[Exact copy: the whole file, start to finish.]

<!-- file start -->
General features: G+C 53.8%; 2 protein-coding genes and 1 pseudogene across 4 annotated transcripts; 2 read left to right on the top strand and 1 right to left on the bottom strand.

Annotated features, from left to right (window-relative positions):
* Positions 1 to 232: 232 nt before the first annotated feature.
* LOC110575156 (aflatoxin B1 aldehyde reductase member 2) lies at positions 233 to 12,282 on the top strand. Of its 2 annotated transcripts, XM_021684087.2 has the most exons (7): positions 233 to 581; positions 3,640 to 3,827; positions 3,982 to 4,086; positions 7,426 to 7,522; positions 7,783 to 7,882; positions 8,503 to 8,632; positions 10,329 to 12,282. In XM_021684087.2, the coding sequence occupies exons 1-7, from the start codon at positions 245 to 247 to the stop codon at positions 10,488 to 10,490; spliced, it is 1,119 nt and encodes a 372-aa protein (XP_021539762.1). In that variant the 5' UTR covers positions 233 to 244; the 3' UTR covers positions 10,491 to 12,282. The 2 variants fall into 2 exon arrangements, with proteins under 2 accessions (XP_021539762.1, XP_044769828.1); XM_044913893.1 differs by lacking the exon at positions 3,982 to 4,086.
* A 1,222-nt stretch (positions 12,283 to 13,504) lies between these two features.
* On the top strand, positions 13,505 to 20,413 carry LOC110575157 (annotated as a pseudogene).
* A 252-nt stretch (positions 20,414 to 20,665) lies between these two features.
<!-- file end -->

General features: G+C 53.8%; 2 protein-coding genes and 1 pseudogene across 4 annotated transcripts; 2 read left to right on the top strand and 1 right to left on the bottom strand.

Annotated features, from left to right (window-relative positions):
* Positions 1 to 232: 232 nt before the first annotated feature.
* LOC110575156 (aflatoxin B1 aldehyde reductase member 2) lies at positions 233 to 12,282 on the top strand. Of its 2 annotated transcripts, XM_021684087.2 has the most exons (7): positions 233 to 581; positions 3,640 to 3,827; positions 3,982 to 4,086; positions 7,426 to 7,522; positions 7,783 to 7,882; positions 8,503 to 8,632; positions 10,329 to 12,282. In XM_021684087.2, the coding sequence occupies exons 1-7, from the start codon at positions 245 to 247 to the stop codon at positions 10,488 to 10,490; spliced, it is 1,119 nt and encodes a 372-aa protein (XP_021539762.1). In that variant the 5' UTR covers positions 233 to 244; the 3' UTR covers positions 10,491 to 12,282. The 2 variants fall into 2 exon arrangements, with proteins under 2 accessions (XP_021539762.1, XP_044769828.1); XM_044913893.1 differs by lacking the exon at positions 3,982 to 4,086.
* A 1,222-nt stretch (positions 12,283 to 13,504) lies between these two features.
* On the top strand, positions 13,505 to 20,413 carry LOC110575157 (annotated as a pseudogene).
* A 252-nt stretch (positions 20,414 to 20,665) lies between these two features.